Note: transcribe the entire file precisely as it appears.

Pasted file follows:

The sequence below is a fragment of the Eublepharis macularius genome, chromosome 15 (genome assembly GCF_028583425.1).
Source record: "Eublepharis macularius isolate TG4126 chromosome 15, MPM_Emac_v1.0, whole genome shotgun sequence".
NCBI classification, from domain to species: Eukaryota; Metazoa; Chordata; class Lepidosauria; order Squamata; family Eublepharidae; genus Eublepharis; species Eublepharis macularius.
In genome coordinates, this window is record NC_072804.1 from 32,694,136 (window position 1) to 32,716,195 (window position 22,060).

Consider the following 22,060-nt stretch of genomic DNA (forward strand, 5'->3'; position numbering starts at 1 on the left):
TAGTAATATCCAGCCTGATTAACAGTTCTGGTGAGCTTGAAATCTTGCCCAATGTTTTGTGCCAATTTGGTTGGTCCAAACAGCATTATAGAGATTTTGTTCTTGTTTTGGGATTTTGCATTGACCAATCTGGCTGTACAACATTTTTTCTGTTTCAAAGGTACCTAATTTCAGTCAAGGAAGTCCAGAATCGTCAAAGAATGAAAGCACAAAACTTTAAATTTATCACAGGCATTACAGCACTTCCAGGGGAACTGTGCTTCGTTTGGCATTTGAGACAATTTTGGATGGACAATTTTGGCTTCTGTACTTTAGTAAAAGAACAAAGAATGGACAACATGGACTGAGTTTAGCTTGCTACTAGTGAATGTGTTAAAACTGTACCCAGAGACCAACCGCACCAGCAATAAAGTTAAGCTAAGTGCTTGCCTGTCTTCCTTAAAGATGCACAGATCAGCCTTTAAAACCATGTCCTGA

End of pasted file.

The sequence below is a fragment of the Eublepharis macularius genome, chromosome 15 (genome assembly GCF_028583425.1).
Source record: "Eublepharis macularius isolate TG4126 chromosome 15, MPM_Emac_v1.0, whole genome shotgun sequence".
NCBI classification, from domain to species: Eukaryota; Metazoa; Chordata; class Lepidosauria; order Squamata; family Eublepharidae; genus Eublepharis; species Eublepharis macularius.
In genome coordinates, this window is record NC_072804.1 from 32,694,136 (window position 1) to 32,716,195 (window position 22,060).

Consider the following 22,060-nt stretch of genomic DNA (forward strand, 5'->3'; position numbering starts at 1 on the left):
TAGTAATATCCAGCCTGATTAACAGTTCTGGTGAGCTTGAAATCTTGCCCAATGTTTTGTGCCAATTTGGTTGGTCCAAACAGCATTATAGAGATTTTGTTCTTGTTTTGGGATTTTGCATTGACCAATCTGGCTGTACAACATTTTTTCTGTTTCAAAGGTACCTAATTTCAGTCAAGGAAGTCCAGAATCGTCAAAGAATGAAAGCACAAAACTTTAAATTTATCACAGGCATTACAGCACTTCCAGGGGAACTGTGCTTCGTTTGGCATTTGAGACAATTTTGGATGGACAATTTTGGCTTCTGTACTTTAGTAAAAGAACAAAGAATGGACAACATGGACTGAGTTTAGCTTGCTACTAGTGAATGTGTTAAAACTGTACCCAGAGACCAACCGCACCAGCAATAAAGTTAAGCTAAGTGCTTGCCTGTCTTCCTTAAAGATGCACAGATCAGCCTTTAAAACCATGTCCTGA